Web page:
Corn and spring wheat lifted in an otherwise downward Tuesday market.
- Chicago wheat July contract down US13c/bu to 661.5c;
- Kansas wheat July contract down 15.25c/bu to 612.75c;
- Minneapolis wheat July contract up 1.25c/bu to 747.75c;
- MATIF wheat September contract down €3.25/t to €205.75/t;
- Corn July contract up 8.25c/bu to 667.5c;
- Soybeans July contract down 6.5c/bu to 1465.75c;
- Winnipeg canola July contract down C$7.80/t to $845.90;
- MATIF rapeseed August contract down €1.75/t to €508/t;
- US dollar index unchanged at 90.5;
- AUD firmer at US$0.769;
- CAD weaker at $1.218;
- EUR firmer at $1.213;
- ASX wheat July contract down A$3 to $302/t;
- ASX wheat January 2022 down $3/t to $306/t.
Prices were weaker across the grains sector again overnight with continued pressure from the rain forecasts across the US corn belt. Sept corn was off 6 3/4¢ and beans -22 1/4¢ (Matif -1.75€ and Winnipeg -$3.4). Wheat was back 13¢ on Chicago, -15 1/4¢ on KC, +1 1/4¢ on Minny (back up after earlier session lows), and -3.25€ on Matif with the earlier close. Crude oil has firmed another buck or so to $72.5 WTI / $74 Brent after the draw down in US stocks and the DOW gave up 94 points. On the FX side, the AUD is trading at 76.8¢, the CAD $1.218, and the EUR $1.212 (with the dxy around 90.5).
Options expiry will occur next Friday and is one to watch given the recent large price moves and outstanding positions.
The US Federal Reserve, Federal Open Market Committee (FOMC) meeting results will be reported late tonight, tomorrow US time. Few people expect FOMC to change interest rates yet but there are some ideas that they may update their outlooks given inflationary concerns.
Coronavirus restrictions continue to lift across US states, with New York and California both removing their restrictions last night. The UK extended its restrictions over concerns about the Indian variant. Post corona demand continues to support market optimism on the macro side, but still a bumpy road heading up.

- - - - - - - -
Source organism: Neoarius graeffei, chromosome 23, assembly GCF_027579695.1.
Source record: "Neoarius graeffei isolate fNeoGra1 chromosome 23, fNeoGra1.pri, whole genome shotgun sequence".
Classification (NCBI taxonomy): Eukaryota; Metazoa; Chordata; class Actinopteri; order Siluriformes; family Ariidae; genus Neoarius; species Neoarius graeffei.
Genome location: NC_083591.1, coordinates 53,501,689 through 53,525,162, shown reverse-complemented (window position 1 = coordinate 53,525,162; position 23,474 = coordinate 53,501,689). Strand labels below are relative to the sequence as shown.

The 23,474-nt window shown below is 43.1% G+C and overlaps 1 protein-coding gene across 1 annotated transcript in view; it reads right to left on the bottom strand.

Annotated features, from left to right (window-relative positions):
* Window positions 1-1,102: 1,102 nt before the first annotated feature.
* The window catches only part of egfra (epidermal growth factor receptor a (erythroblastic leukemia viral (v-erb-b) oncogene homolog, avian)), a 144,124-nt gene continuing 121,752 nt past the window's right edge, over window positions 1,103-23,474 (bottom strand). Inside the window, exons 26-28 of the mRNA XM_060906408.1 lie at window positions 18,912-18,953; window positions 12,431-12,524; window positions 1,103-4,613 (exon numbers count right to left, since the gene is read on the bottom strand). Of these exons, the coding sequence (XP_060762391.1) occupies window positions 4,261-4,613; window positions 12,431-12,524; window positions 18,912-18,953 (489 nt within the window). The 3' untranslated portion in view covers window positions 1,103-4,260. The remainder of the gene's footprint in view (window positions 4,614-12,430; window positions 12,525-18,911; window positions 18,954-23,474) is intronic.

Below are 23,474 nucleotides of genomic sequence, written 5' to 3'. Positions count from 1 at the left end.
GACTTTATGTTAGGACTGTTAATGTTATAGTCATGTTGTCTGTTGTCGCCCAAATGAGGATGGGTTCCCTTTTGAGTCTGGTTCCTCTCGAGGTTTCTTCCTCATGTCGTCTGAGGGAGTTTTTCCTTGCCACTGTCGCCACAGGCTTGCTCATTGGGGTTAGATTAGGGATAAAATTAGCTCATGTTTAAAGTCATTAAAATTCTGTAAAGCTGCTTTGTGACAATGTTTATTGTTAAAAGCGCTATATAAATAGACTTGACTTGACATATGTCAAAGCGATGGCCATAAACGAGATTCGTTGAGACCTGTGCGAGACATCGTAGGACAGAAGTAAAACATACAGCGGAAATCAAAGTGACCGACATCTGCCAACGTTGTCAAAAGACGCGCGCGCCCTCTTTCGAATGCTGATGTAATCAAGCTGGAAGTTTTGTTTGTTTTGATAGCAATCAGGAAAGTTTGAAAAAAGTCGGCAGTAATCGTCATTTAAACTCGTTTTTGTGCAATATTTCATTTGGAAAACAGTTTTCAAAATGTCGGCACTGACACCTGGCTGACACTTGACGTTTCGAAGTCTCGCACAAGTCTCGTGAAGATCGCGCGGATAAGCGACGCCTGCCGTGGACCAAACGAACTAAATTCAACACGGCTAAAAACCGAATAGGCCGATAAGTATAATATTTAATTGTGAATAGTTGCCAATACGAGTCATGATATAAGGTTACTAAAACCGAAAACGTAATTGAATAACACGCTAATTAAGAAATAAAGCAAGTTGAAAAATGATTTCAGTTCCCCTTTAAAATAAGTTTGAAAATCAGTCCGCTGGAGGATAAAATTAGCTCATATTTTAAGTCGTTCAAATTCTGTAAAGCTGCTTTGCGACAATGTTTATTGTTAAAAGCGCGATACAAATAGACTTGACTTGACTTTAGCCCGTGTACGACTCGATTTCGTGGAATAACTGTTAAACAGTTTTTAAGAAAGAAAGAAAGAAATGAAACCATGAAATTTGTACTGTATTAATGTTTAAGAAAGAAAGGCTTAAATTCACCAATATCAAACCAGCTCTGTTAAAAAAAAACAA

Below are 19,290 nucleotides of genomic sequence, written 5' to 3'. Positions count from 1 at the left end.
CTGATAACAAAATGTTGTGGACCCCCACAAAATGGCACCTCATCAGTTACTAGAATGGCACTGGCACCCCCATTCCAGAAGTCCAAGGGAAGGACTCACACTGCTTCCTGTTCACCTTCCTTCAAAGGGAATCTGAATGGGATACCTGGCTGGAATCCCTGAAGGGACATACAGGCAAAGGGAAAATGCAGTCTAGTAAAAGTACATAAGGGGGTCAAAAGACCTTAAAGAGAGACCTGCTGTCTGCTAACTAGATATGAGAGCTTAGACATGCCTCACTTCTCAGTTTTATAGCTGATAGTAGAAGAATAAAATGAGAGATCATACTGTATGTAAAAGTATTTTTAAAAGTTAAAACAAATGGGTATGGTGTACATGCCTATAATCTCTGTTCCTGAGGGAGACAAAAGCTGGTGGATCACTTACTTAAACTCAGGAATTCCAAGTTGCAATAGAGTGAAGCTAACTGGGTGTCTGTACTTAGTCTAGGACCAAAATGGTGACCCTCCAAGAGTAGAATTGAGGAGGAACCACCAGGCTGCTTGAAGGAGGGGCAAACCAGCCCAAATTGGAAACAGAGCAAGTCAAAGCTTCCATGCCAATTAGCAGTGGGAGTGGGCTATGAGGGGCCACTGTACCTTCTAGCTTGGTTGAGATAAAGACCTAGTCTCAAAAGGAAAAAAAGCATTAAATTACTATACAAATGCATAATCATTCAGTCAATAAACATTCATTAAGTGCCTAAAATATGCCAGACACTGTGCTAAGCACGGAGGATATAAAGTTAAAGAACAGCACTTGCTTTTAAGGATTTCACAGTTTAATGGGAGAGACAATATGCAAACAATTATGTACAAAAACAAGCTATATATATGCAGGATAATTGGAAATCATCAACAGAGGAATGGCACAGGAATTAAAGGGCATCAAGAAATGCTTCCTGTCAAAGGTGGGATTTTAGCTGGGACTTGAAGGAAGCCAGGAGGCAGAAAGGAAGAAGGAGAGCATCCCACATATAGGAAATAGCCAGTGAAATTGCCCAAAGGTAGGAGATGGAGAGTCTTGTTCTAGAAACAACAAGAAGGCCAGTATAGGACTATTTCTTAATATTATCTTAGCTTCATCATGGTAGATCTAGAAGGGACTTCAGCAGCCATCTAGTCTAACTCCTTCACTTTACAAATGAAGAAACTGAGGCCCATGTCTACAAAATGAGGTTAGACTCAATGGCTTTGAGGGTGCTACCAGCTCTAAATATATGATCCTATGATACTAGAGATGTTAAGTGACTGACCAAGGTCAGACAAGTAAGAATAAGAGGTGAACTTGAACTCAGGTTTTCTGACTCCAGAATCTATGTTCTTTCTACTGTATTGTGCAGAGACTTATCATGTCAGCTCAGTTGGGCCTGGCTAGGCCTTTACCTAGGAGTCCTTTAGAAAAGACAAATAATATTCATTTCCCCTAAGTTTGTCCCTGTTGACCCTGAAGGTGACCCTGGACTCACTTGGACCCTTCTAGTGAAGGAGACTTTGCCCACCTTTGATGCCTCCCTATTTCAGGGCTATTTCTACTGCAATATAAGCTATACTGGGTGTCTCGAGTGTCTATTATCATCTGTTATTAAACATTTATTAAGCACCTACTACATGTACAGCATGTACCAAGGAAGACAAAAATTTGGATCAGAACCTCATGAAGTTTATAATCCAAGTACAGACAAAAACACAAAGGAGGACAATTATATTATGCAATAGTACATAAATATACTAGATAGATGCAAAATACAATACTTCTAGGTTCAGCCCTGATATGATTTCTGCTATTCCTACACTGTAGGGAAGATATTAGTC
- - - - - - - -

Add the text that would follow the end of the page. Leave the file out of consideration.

US NOPA soybean crush in May was 163.5 mbu, slightly below most estimates, with correspondingly tighter oil stocks reported.
Egypt’s GASC cancelled their wheat tender after a weak showing on the freight side, so it’s assumed GASC will retender later this week or early next. Offers of French wheat were in the US$260s per tonne free on board (fob), Ukraine low $250s/t fob and Russia offers were in the low-to-high $250s per tonne fob.
Big rains are set to hit the US Delta later this week, with 5+ inches across New Orleans expected to bring some short-term loading delays, but boosting hopes for dryland cotton in the south.
At the same time, the latest runs are putting a widespread 1-2″ across the central Corn Belt with almost all of Iowa, Illinois, southern Minnesota, and Indian/Ohio benefitting. These are weather markets indeed for row crops.
No substantial rain is forecast for the southern Plains and HRW areas though. Harvest is pushing into southern Kansas and more yield reports are expected later this week.
Firmer US cattle markets benefitted from both the weaker grain complex and the continued absence of any deliveries.
There’s some talk from oil traders to start this week about a return to US$100/barrel crude has drawn headlines, justifying those ideas on the back of a potential slowdown in production combined with higher demand post-corona.
Black Sea markets still reportedly were under pressure with harvest rapidly approaching, though after recent weather there are some ideas of a slow start. Yield ideas are still fairly optimistic after the recent moisture, and with a little more on the forecasts.
Australia’s Reserve Bank left the interest rate unchanged, at 0.1pc, as expected. They continued to focus on hopes for a return to full employment as an indicator for future policy.
Central Victoria received 10-15mm rain yesterday, and scattered showers are forecast to fall over the next few days.
Local markets were slightly weaker yesterday with some pressure from the weaker boards, but in general the bid/ask spreads were wide, and the volume traded was limited.
Crops in the South East continue to benefit from the recent rains, though coverage is still patchy.
Source: Lachstock Consulting